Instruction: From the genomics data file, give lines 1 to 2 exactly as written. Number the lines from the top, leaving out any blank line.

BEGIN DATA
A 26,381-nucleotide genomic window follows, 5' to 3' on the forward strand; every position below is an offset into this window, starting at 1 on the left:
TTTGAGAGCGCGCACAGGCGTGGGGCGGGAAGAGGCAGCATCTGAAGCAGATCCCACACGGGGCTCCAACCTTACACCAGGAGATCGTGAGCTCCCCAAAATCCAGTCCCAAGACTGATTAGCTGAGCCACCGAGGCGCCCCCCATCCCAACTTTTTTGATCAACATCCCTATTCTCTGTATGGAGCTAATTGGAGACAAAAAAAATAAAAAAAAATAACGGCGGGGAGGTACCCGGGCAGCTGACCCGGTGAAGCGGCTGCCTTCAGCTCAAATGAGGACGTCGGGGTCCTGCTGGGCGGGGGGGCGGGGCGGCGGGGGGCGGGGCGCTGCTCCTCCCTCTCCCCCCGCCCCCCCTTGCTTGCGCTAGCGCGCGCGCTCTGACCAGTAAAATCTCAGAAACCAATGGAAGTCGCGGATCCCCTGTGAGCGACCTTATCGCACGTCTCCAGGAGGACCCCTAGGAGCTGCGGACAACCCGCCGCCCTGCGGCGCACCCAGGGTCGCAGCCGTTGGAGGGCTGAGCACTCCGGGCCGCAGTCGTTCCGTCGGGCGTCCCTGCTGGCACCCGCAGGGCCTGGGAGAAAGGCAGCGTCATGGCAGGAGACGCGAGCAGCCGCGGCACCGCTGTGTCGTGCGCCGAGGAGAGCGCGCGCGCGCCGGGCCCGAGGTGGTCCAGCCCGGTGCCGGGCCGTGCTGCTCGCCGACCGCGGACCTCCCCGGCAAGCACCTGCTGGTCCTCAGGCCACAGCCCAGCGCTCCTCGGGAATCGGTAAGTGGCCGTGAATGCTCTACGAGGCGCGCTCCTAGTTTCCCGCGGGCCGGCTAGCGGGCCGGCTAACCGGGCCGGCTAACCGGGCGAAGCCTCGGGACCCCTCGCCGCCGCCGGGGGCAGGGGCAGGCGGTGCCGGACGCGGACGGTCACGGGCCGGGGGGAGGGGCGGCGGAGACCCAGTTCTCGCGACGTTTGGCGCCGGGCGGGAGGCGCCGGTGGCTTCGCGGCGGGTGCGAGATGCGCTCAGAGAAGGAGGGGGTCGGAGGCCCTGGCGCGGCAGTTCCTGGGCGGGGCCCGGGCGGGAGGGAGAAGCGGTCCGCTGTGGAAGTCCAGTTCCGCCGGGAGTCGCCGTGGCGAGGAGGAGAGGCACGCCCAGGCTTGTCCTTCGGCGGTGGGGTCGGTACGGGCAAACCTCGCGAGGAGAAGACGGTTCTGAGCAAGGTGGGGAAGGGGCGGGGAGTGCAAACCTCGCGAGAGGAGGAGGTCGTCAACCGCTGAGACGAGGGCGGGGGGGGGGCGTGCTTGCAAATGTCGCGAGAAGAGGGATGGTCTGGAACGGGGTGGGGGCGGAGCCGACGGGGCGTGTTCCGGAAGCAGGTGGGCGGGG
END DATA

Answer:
A 26,381-nucleotide genomic window follows, 5' to 3' on the forward strand; every position below is an offset into this window, starting at 1 on the left:
TTTGAGAGCGCGCACAGGCGTGGGGCGGGAAGAGGCAGCATCTGAAGCAGATCCCACACGGGGCTCCAACCTTACACCAGGAGATCGTGAGCTCCCCAAAATCCAGTCCCAAGACTGATTAGCTGAGCCACCGAGGCGCCCCCCATCCCAACTTTTTTGATCAACATCCCTATTCTCTGTATGGAGCTAATTGGAGACAAAAAAAATAAAAAAAAATAACGGCGGGGAGGTACCCGGGCAGCTGACCCGGTGAAGCGGCTGCCTTCAGCTCAAATGAGGACGTCGGGGTCCTGCTGGGCGGGGGGGCGGGGCGGCGGGGGGCGGGGCGCTGCTCCTCCCTCTCCCCCCGCCCCCCCTTGCTTGCGCTAGCGCGCGCGCTCTGACCAGTAAAATCTCAGAAACCAATGGAAGTCGCGGATCCCCTGTGAGCGACCTTATCGCACGTCTCCAGGAGGACCCCTAGGAGCTGCGGACAACCCGCCGCCCTGCGGCGCACCCAGGGTCGCAGCCGTTGGAGGGCTGAGCACTCCGGGCCGCAGTCGTTCCGTCGGGCGTCCCTGCTGGCACCCGCAGGGCCTGGGAGAAAGGCAGCGTCATGGCAGGAGACGCGAGCAGCCGCGGCACCGCTGTGTCGTGCGCCGAGGAGAGCGCGCGCGCGCCGGGCCCGAGGTGGTCCAGCCCGGTGCCGGGCCGTGCTGCTCGCCGACCGCGGACCTCCCCGGCAAGCACCTGCTGGTCCTCAGGCCACAGCCCAGCGCTCCTCGGGAATCGGTAAGTGGCCGTGAATGCTCTACGAGGCGCGCTCCTAGTTTCCCGCGGGCCGGCTAGCGGGCCGGCTAACCGGGCCGGCTAACCGGGCGAAGCCTCGGGACCCCTCGCCGCCGCCGGGGGCAGGGGCAGGCGGTGCCGGACGCGGACGGTCACGGGCCGGGGGGAGGGGCGGCGGAGACCCAGTTCTCGCGACGTTTGGCGCCGGGCGGGAGGCGCCGGTGGCTTCGCGGCGGGTGCGAGATGCGCTCAGAGAAGGAGGGGGTCGGAGGCCCTGGCGCGGCAGTTCCTGGGCGGGGCCCGGGCGGGAGGGAGAAGCGGTCCGCTGTGGAAGTCCAGTTCCGCCGGGAGTCGCCGTGGCGAGGAGGAGAGGCACGCCCAGGCTTGTCCTTCGGCGGTGGGGTCGGTACGGGCAAACCTCGCGAGGAGAAGACGGTTCTGAGCAAGGTGGGGAAGGGGCGGGGAGTGCAAACCTCGCGAGAGGAGGAGGTCGTCAACCGCTGAGACGAGGGCGGGGGGGGGGCGTGCTTGCAAATGTCGCGAGAAGAGGGATGGTCTGGAACGGGGTGGGGGCGGAGCCGACGGGGCGTGTTCCGGAAGCAGGTGGGCGGGG